Throughout much of the 2000s, Don Merckle led the stomping Appalachian-Celtic group Loch Ness Johnny and, along with co-frontman Todd Mathis, the rollicking alt-country band American Gun. Between the two groups, he’s released over a half-dozen albums and toured the Southeast as he’s honed his increasingly distinct lyrical voice and bare-knuckle performance style.

But since parting ways with American Gun following 2009’s Devil Showed Me His Hand, the Charleston-based Merckle has found himself a bit out of sorts, shuffling through a string of different lineups and band names. So he just decided to simplify things.

Last year, he and his backing band released The Pugilist — a collection of laid-back takes on new and old tunes with stripped-down, mostly acoustic instrumentation. The record marks the first time the veteran musician has released an album under his own name.

“I was having a hard time keeping a band together — the same people in a band anyway. The band kept rotating members, so the band was never the same. When people left, the sound changed,” Merckle recalls. “I thought if I just went under my own name, since I was writing all the songs, I could break that up. I could do full band, three-piece, solo, whatever. It becomes one identity to play under.”

The choice also had the added advantage of placing the emphasis on Merckle as a singer/songwriter, something often overshadowed by the rambunctiousness of his prior groups. And while there are traces of those old outfits in The Blacksmiths, which include Loch Ness Johnny’s Chris Lawther on banjo and Kevin Pettit on bass, there’s also a clearer sense of low-stakes arrangements and no-frills flexibility that wasn’t present in the past. That’s because they’ve also added a minimalist two-drum set-up played by Stan Gardner, who performs standing upright.

“I wanted to simplify the rhythm section,” explains Merckle. “I didn’t want to bring a bunch of stuff. I wanted to go play anywhere. It also felt like the more acoustic the instruments, the more attention to the songs. And it’s really been more about the songs than it’s ever been, keeping them right on the forefront.”

There’s also, he notes, just something fun about losing the traditional drum kit. “It provides a lot of energy,” he says. “Whenever I turn back and look at Stan, and he’s standing there, it seems more energetic than if he was sitting behind a kit.”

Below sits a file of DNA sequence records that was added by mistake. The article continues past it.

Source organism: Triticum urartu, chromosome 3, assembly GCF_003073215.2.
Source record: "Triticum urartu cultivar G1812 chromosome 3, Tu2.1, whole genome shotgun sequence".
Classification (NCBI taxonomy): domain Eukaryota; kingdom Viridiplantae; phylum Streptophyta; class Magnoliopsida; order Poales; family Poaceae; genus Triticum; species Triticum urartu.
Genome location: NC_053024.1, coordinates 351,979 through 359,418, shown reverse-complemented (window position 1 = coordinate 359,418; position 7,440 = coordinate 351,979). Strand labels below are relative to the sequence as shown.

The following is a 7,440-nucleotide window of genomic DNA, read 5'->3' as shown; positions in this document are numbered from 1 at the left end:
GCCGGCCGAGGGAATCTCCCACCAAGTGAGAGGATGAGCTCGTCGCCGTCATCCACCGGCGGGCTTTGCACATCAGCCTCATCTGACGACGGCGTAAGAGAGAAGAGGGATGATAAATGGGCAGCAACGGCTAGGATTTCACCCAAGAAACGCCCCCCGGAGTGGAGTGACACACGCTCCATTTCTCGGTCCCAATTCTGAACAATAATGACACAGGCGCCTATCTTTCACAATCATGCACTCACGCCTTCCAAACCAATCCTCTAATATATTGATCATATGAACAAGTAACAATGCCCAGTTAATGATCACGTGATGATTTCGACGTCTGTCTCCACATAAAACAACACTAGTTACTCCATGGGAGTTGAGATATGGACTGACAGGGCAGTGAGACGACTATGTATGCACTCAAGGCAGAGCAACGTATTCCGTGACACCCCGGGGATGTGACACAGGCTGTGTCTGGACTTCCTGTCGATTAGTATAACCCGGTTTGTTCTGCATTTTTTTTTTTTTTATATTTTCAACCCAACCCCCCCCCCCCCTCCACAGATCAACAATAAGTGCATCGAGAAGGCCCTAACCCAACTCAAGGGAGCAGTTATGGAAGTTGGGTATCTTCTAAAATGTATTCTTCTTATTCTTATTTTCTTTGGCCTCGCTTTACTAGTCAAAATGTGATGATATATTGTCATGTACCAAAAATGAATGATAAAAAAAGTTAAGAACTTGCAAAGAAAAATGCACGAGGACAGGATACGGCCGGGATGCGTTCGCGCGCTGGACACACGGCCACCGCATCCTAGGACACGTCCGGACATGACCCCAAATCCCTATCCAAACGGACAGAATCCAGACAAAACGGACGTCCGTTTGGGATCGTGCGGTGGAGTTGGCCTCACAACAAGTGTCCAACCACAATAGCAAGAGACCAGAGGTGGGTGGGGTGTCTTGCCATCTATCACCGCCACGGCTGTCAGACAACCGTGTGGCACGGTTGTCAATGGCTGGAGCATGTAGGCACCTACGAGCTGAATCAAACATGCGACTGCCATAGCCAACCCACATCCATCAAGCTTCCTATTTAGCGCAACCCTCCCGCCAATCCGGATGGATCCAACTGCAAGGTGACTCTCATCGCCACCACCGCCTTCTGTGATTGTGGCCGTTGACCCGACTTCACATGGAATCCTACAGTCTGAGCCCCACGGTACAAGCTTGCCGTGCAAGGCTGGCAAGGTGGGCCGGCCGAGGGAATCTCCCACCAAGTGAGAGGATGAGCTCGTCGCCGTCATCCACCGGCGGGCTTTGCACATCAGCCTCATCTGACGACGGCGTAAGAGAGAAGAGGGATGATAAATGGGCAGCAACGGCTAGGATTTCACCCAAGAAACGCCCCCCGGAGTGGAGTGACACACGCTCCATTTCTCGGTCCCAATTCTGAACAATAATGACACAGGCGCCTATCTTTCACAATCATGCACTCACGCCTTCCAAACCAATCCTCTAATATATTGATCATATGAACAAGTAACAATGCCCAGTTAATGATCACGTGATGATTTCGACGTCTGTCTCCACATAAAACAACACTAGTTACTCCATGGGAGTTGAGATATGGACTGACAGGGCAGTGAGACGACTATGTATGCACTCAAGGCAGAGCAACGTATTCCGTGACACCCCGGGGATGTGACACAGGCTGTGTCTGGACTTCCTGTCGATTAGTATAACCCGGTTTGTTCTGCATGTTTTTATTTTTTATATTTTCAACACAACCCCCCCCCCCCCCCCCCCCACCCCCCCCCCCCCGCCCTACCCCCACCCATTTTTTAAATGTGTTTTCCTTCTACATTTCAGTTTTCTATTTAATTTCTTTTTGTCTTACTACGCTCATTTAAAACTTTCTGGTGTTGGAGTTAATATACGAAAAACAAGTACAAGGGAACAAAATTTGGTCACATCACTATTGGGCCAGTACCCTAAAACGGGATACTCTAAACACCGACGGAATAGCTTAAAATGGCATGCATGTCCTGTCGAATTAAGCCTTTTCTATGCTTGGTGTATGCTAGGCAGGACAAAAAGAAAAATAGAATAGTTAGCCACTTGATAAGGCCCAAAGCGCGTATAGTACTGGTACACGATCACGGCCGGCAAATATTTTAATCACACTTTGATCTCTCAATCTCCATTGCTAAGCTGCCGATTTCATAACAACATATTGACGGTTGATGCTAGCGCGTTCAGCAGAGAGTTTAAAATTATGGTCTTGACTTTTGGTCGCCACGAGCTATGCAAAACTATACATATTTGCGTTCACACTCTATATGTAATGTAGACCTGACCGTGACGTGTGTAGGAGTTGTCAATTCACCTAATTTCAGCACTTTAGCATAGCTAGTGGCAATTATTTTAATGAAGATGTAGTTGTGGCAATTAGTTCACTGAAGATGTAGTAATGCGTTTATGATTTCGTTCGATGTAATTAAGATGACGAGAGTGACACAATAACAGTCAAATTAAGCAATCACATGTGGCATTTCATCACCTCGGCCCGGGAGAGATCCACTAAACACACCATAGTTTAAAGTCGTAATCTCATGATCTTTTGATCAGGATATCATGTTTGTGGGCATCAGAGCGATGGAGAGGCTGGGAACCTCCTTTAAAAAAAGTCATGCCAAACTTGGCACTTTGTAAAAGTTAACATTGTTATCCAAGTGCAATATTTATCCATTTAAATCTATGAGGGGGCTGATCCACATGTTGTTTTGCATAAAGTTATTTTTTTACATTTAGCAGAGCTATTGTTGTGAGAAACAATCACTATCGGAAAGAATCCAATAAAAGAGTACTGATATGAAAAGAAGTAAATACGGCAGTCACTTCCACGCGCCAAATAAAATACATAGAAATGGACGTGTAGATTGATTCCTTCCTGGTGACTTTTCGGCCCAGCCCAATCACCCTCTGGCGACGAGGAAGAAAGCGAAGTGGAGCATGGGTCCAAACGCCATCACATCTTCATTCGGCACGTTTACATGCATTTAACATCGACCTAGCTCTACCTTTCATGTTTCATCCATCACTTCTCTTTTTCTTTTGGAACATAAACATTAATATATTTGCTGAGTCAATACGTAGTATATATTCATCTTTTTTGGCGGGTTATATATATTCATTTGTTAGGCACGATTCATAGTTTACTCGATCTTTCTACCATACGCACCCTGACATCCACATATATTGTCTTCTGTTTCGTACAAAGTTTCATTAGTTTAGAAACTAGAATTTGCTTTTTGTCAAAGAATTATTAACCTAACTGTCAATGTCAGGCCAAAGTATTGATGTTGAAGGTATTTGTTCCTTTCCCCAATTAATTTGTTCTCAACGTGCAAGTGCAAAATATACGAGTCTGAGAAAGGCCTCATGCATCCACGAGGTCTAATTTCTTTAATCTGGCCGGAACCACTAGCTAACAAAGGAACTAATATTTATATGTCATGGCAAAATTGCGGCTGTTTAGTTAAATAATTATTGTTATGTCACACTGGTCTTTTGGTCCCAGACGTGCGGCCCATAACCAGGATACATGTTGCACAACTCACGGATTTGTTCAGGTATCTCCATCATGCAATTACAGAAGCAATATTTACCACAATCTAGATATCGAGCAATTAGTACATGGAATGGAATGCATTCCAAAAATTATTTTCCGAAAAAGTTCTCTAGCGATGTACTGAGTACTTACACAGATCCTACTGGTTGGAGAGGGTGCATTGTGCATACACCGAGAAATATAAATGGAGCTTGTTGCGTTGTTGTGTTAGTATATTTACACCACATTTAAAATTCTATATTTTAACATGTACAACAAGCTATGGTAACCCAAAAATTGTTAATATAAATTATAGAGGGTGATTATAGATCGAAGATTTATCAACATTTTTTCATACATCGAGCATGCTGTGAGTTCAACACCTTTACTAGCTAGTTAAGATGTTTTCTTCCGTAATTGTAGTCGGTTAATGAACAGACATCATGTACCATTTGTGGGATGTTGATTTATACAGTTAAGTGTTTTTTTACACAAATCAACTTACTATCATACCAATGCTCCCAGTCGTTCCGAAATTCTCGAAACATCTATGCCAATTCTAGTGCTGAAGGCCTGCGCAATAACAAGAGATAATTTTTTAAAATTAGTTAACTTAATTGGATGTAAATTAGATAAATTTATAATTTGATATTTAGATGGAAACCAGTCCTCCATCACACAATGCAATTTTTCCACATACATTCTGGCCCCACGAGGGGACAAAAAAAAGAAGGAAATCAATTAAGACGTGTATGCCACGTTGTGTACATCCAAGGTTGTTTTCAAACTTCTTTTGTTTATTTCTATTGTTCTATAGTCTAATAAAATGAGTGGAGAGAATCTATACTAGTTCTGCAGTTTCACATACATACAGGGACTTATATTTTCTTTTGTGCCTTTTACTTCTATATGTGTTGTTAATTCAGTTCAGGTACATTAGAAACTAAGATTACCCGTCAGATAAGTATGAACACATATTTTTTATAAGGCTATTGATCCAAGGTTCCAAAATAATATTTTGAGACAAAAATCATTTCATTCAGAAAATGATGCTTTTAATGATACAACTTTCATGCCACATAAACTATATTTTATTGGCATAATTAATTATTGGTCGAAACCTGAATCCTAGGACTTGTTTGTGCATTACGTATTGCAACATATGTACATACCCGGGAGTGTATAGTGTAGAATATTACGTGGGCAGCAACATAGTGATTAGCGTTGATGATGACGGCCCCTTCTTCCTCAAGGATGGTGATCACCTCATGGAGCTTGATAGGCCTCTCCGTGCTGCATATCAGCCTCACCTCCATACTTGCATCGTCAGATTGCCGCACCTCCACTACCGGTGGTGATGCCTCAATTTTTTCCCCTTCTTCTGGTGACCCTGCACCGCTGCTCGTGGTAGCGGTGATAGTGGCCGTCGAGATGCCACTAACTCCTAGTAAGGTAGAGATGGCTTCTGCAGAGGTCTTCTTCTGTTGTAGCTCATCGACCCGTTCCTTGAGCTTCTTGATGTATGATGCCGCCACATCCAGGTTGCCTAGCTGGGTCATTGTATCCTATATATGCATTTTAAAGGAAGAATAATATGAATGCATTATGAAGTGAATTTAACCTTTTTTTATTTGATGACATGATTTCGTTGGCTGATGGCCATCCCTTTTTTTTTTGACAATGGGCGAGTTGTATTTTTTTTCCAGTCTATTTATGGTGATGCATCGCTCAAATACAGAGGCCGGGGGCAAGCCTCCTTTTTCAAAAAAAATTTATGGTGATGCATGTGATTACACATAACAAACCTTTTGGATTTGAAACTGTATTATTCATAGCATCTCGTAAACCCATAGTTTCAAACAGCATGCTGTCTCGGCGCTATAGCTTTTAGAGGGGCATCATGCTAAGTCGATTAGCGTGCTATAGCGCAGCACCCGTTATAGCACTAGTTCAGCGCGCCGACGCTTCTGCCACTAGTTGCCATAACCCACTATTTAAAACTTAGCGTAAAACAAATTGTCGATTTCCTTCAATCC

Still, the songs are the main focus. The Pugilist draws liberally from both Merckle’s American Gun and Loch Ness Johnny catalogs, but even the new tunes seem to look backwards. “The Ballad of an Angry Man” is a wizened glance at a lifetime of heartbreak and disappointment, while even the jaunty, more-hopeful “On My Own” declares, “When I think about the way things should have gone/ I’m still out here on my own.”

Much of Merckle’s earlier work was just as dark, but most of what’s here seems designed to complement those themes, like the barreling “Fight Song” or the gritty navel-gazing of “Make You Happy.” His songs also have the advantage of showing off his range, with everything from the punk-indebted paean to The Velvet Underground, “The Underground,” to the passionate reading of the traditional Irish sea shanty “Leaving of Liverpool” included.

Merckle admits he’s at an “introspective moment.” He’s been busy writing songs for a new album, a concept record about his grandparents that he calls a “classic American love story.” He was initially drawn to the idea of writing about his grandfather, a war hero who fought in Korea, but soon felt the urge to include his grandmother and their life together.

“It’s about my grandparents, but more importantly it’s about family,” he says. “I’ve been thinking a lot about family lately, and whether that’s what my future should be.”

For a songwriter who has spent the better part of the last 15 years hustling from gig to gig, the writing process has been a bit of a revelation for Merckle, who had written mostly autobiographical songs or genre exercises in the past.

“It was a bit of a challenge. There’s not a lot of people alive to give me the full story of their lives,” he points out. “I had to create some stories around some of the holes. It’s all mostly factual, but to weave the songs together I had to create more of a storyline to make it all work.”

Merckle’s still working out plans to record these new songs, but he believes it will be an even quieter affair than The Pugilist. “It’s going to be even more about the songs and whatever I think they need,” he hypothesizes. “I’m not necessarily going to need everybody in the band on every song — this is more of a solo album, mainly guitars and piano and maybe some horns.”